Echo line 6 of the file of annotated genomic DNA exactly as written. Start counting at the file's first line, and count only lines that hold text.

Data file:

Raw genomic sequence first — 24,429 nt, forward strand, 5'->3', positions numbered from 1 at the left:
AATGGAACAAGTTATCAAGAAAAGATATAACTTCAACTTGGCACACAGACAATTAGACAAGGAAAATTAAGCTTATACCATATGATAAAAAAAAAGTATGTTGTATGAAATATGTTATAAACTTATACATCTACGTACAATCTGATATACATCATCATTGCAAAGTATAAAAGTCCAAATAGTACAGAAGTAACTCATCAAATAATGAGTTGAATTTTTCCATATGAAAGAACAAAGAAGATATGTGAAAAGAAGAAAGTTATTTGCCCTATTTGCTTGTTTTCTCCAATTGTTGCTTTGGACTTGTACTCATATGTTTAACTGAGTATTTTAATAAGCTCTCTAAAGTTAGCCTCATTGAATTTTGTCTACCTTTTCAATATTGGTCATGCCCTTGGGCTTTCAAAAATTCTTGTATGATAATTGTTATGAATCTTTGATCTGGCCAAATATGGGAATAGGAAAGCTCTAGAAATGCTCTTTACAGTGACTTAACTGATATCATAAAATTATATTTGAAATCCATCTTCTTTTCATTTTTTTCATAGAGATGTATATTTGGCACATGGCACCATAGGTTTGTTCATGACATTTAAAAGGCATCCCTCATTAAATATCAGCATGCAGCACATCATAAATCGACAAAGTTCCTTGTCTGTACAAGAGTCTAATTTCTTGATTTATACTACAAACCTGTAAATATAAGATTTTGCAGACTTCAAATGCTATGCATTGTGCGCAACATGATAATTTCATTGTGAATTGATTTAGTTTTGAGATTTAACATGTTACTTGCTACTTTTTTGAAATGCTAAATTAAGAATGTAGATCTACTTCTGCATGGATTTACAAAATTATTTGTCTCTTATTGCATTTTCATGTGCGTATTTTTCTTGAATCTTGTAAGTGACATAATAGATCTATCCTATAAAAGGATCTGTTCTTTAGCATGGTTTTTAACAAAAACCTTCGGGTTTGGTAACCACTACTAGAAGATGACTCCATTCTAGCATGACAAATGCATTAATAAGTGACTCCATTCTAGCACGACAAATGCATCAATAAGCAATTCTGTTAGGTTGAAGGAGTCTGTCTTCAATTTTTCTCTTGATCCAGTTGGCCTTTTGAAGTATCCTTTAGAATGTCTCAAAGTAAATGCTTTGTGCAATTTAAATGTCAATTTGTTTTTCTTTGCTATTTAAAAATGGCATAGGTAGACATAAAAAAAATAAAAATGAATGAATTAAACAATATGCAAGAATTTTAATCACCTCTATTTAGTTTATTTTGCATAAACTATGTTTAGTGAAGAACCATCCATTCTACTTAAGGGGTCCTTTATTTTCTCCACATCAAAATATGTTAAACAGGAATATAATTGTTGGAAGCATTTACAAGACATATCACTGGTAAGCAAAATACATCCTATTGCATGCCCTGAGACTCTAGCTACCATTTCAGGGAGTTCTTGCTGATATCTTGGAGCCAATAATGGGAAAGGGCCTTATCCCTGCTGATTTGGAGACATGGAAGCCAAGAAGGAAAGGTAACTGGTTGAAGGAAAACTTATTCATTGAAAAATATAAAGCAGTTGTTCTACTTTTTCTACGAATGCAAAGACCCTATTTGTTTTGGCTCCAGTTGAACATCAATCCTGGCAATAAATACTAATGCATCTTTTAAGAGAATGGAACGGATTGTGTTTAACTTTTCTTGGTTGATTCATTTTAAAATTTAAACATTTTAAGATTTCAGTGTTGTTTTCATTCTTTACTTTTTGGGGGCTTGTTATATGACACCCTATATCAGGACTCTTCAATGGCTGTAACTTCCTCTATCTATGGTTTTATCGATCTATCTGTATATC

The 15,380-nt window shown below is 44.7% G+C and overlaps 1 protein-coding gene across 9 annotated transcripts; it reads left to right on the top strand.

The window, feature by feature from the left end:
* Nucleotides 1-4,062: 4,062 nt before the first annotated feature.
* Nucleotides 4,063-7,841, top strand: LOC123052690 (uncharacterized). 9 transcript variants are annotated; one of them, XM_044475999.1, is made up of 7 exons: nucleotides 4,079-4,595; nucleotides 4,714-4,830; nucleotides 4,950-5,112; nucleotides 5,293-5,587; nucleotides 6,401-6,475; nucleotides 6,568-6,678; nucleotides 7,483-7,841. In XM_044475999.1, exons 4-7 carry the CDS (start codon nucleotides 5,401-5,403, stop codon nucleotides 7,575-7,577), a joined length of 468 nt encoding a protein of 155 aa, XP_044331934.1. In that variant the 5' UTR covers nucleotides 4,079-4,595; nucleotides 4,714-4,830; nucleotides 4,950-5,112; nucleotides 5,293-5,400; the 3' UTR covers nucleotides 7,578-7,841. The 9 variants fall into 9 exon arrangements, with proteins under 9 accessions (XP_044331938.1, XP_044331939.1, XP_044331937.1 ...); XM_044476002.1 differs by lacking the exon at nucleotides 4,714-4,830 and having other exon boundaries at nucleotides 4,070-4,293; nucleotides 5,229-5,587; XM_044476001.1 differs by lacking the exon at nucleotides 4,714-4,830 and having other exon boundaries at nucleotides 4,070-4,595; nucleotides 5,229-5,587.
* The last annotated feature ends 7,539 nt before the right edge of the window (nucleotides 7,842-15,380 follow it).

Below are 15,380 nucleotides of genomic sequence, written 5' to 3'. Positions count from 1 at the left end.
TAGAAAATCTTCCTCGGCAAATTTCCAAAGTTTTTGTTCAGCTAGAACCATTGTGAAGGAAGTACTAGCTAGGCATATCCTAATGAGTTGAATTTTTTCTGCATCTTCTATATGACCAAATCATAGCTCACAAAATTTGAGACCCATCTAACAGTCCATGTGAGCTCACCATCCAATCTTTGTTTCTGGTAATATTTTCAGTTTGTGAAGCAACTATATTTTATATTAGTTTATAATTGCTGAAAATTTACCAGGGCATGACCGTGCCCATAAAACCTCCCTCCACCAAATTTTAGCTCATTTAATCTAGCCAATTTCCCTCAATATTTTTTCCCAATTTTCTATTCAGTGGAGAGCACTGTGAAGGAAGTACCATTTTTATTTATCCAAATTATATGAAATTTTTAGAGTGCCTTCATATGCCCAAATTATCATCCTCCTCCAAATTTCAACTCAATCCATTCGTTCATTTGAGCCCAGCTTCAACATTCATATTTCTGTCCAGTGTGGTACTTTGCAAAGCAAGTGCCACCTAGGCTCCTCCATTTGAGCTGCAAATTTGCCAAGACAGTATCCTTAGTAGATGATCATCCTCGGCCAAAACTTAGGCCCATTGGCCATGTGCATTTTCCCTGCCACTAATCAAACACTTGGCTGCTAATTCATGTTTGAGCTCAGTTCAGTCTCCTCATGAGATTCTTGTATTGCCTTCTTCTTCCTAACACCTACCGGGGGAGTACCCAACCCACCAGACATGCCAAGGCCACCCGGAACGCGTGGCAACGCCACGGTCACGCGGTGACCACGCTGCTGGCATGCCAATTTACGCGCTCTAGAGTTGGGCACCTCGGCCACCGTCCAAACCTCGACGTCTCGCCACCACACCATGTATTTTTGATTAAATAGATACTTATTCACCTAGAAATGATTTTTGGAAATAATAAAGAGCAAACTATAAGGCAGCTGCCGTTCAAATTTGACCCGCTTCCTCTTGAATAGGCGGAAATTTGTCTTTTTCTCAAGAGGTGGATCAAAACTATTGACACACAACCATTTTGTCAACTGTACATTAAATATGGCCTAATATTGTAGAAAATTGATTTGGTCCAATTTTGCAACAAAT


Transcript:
* Nucleotides 4,063-7,841, top strand: LOC123052690 (uncharacterized). 9 transcript variants are annotated; one of them, XM_044475999.1, is made up of 7 exons: nucleotides 4,079-4,595; nucleotides 4,714-4,830; nucleotides 4,950-5,112; nucleotides 5,293-5,587; nucleotides 6,401-6,475; nucleotides 6,568-6,678; nucleotides 7,483-7,841. In XM_044475999.1, exons 4-7 carry the CDS (start codon nucleotides 5,401-5,403, stop codon nucleotides 7,575-7,577), a joined length of 468 nt encoding a protein of 155 aa, XP_044331934.1. In that variant the 5' UTR covers nucleotides 4,079-4,595; nucleotides 4,714-4,830; nucleotides 4,950-5,112; nucleotides 5,293-5,400; the 3' UTR covers nucleotides 7,578-7,841. The 9 variants fall into 9 exon arrangements, with proteins under 9 accessions (XP_044331938.1, XP_044331939.1, XP_044331937.1 ...); XM_044476002.1 differs by lacking the exon at nucleotides 4,714-4,830 and having other exon boundaries at nucleotides 4,070-4,293; nucleotides 5,229-5,587; XM_044476001.1 differs by lacking the exon at nucleotides 4,714-4,830 and having other exon boundaries at nucleotides 4,070-4,595; nucleotides 5,229-5,587.